You don’t hear much about bronze anniversaries. But today is one of them, and it’s sure worth celebrating.
How so? Because this is the eighth anniversary of the day the U.S. stock market bottomed out after suffering through a terrifying 57 percent decline triggered by the financial crisis. Bronze, you see, is the appropriate gift for an eighth anniversary, at least according to Wikipedia.
The markets have given investors a lot to celebrate since that hideous day eight years ago, when stocks seemed to be in free fall with no end in sight. Both the Standard & Poor’s 500-stock index and the Wilshire 5000 had peaked on Oct. 7, 2007, and fallen 57 percent — okay, 56.8 percent for the S&P and 56.6 percent for the Wilshire — before striking what turned out to be the bottom on March 9, 2009.
Since then, both indexes have more than tripled. And the market value of U.S. stocks has risen by $21.2 trillion, according to Wilshire Associates.
There’s an interesting market-obsessing parallel between the early days of the Obama administration in 2009 and the early days of the Trump administration. Back then, the Wilshire daily market summary began including a sentence about how much stocks had declined since Barack Obama’s inauguration; these days, the summary notes how much stocks have gained since Donald Trump’s inauguration.
That’s despite the fact that no matter what the supposed market gurus say in public, attributing the performance of stocks to the president is silly, unless he does something dramatic that either cheers or badly upsets the market on a particular day. Blaming or crediting the president for what the market does over an extended period attributes far more power to him than he actually has.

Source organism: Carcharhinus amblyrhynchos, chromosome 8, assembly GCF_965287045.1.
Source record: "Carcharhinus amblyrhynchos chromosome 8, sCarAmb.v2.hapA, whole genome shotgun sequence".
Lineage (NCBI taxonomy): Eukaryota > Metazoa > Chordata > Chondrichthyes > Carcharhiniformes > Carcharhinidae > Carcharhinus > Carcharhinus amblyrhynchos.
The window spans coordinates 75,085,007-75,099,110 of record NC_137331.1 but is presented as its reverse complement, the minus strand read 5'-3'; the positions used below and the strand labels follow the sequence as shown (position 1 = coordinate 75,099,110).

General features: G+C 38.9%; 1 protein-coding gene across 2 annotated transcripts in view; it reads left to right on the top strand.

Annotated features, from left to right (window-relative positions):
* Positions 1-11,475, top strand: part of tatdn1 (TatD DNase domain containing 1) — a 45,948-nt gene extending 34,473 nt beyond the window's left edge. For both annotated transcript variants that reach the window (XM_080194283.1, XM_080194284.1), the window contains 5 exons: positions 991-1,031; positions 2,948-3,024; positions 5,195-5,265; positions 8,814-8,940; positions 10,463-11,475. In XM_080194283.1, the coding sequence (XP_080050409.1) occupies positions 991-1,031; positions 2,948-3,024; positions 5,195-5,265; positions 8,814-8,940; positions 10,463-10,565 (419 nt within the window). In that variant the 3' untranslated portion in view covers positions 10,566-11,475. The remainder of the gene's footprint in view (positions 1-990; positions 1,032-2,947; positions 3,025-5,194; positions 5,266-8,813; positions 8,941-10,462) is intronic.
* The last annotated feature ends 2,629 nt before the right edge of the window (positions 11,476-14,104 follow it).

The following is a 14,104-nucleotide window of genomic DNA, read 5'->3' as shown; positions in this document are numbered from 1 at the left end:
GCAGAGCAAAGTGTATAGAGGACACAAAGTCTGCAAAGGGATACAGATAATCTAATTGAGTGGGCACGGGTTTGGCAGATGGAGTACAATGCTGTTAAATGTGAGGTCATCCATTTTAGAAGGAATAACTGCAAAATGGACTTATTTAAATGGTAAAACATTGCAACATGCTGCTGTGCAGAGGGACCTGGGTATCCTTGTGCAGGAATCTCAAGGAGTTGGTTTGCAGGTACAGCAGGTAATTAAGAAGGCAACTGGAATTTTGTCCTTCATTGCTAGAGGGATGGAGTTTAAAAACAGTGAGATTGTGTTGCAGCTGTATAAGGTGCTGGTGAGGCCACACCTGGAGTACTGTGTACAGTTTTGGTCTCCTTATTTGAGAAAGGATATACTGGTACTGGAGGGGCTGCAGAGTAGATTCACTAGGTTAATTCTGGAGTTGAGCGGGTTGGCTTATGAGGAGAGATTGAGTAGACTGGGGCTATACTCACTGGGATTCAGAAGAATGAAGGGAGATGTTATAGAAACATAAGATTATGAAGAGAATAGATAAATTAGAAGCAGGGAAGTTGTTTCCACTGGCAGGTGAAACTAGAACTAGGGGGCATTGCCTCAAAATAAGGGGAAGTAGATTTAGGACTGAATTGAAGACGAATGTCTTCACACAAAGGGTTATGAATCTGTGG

Our current bull market, which turns eight years old on Friday, has been an extraordinarily long one — about 60 percent longer than the average bull run, according to Howard Silverblatt, senior index analyst at S&P Dow Jones Indices. Silverblatt, who likes to have fun with numbers, sent me a note a few days ago showing, he said, that the age of the current bull market was equivalent to 127.1 human years.
The source of the number? Silverblatt divided the length of this bull market (95.9 months) by the length of the average bull market (59.8 months) and then multiplied that result by 79.3, the U.S. longevity number. Voilà! You get 127 and a bit of change.
Another interesting perspective comes from Bob Waid, managing director of Wilshire Analytics.
Waid says that if you owned the Wilshire 5000 at the top of the market in 2007 and held on throughout the plunge and subsequent recovery, it took a bit over three years from the bottom — until March 13, 2012 — to get back to where you had been at the peak. That’s provided that you reinvested the dividends your holding generated.
“Without dividends reinvested, it took an additional 10½ months — until Jan. 25, 2013 — to fully recover from the loss,” he said. “This shows the value of dividend reinvestment.”
Okay. Now that we’ve put the past in perspective, where does the market go from here? Where will stocks be on the pottery anniversary of the market bottom next year, or on the tin anniversary in 2019? I don’t know — and nobody knows. History is a guide. But it’s not a map of the future.